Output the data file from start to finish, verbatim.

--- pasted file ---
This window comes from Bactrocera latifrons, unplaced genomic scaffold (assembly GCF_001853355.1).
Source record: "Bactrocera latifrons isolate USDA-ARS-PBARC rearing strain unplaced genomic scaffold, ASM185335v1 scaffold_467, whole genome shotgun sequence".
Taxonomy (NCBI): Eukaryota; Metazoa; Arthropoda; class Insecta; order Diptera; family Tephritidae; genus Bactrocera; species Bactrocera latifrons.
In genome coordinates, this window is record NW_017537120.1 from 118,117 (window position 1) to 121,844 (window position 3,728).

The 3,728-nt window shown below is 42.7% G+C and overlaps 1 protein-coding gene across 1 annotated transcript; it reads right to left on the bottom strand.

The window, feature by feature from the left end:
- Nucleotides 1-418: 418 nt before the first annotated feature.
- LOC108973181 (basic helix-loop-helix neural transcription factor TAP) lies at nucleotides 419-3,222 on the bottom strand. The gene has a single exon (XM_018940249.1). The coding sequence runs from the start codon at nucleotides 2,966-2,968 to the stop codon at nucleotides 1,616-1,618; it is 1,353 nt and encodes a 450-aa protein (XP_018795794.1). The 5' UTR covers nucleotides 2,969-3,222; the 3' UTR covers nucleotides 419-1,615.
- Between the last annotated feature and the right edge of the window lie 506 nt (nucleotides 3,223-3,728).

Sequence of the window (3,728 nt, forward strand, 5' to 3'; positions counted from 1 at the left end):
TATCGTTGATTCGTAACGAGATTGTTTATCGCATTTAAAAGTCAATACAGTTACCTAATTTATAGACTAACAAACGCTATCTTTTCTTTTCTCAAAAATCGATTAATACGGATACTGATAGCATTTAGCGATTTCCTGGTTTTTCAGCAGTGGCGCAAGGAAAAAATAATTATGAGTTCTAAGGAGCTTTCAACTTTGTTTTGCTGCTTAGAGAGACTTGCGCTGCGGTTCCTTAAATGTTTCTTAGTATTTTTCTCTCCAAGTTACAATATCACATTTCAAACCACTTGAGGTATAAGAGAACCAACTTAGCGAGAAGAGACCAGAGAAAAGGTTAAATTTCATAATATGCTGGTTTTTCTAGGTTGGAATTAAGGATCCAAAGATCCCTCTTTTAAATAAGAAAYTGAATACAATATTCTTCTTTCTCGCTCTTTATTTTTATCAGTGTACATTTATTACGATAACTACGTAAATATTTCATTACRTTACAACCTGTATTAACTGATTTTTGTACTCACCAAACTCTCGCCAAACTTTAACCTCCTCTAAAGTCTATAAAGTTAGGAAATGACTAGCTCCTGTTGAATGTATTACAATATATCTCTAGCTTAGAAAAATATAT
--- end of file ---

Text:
This window comes from Bactrocera latifrons, unplaced genomic scaffold (assembly GCF_001853355.1).
Source record: "Bactrocera latifrons isolate USDA-ARS-PBARC rearing strain unplaced genomic scaffold, ASM185335v1 scaffold_467, whole genome shotgun sequence".
Taxonomy (NCBI): Eukaryota; Metazoa; Arthropoda; class Insecta; order Diptera; family Tephritidae; genus Bactrocera; species Bactrocera latifrons.
In genome coordinates, this window is record NW_017537120.1 from 118,117 (window position 1) to 121,844 (window position 3,728).

The 3,728-nt window shown below is 42.7% G+C and overlaps 1 protein-coding gene across 1 annotated transcript; it reads right to left on the bottom strand.

The window, feature by feature from the left end:
- Nucleotides 1-418: 418 nt before the first annotated feature.
- LOC108973181 (basic helix-loop-helix neural transcription factor TAP) lies at nucleotides 419-3,222 on the bottom strand. The gene has a single exon (XM_018940249.1). The coding sequence runs from the start codon at nucleotides 2,966-2,968 to the stop codon at nucleotides 1,616-1,618; it is 1,353 nt and encodes a 450-aa protein (XP_018795794.1). The 5' UTR covers nucleotides 2,969-3,222; the 3' UTR covers nucleotides 419-1,615.
- Between the last annotated feature and the right edge of the window lie 506 nt (nucleotides 3,223-3,728).

Sequence of the window (3,728 nt, forward strand, 5' to 3'; positions counted from 1 at the left end):
TATCGTTGATTCGTAACGAGATTGTTTATCGCATTTAAAAGTCAATACAGTTACCTAATTTATAGACTAACAAACGCTATCTTTTCTTTTCTCAAAAATCGATTAATACGGATACTGATAGCATTTAGCGATTTCCTGGTTTTTCAGCAGTGGCGCAAGGAAAAAATAATTATGAGTTCTAAGGAGCTTTCAACTTTGTTTTGCTGCTTAGAGAGACTTGCGCTGCGGTTCCTTAAATGTTTCTTAGTATTTTTCTCTCCAAGTTACAATATCACATTTCAAACCACTTGAGGTATAAGAGAACCAACTTAGCGAGAAGAGACCAGAGAAAAGGTTAAATTTCATAATATGCTGGTTTTTCTAGGTTGGAATTAAGGATCCAAAGATCCCTCTTTTAAATAAGAAAYTGAATACAATATTCTTCTTTCTCGCTCTTTATTTTTATCAGTGTACATTTATTACGATAACTACGTAAATATTTCATTACRTTACAACCTGTATTAACTGATTTTTGTACTCACCAAACTCTCGCCAAACTTTAACCTCCTCTAAAGTCTATAAAGTTAGGAAATGACTAGCTCCTGTTGAATGTATTACAATATATCTCTAGCTTAGAAAAATATAT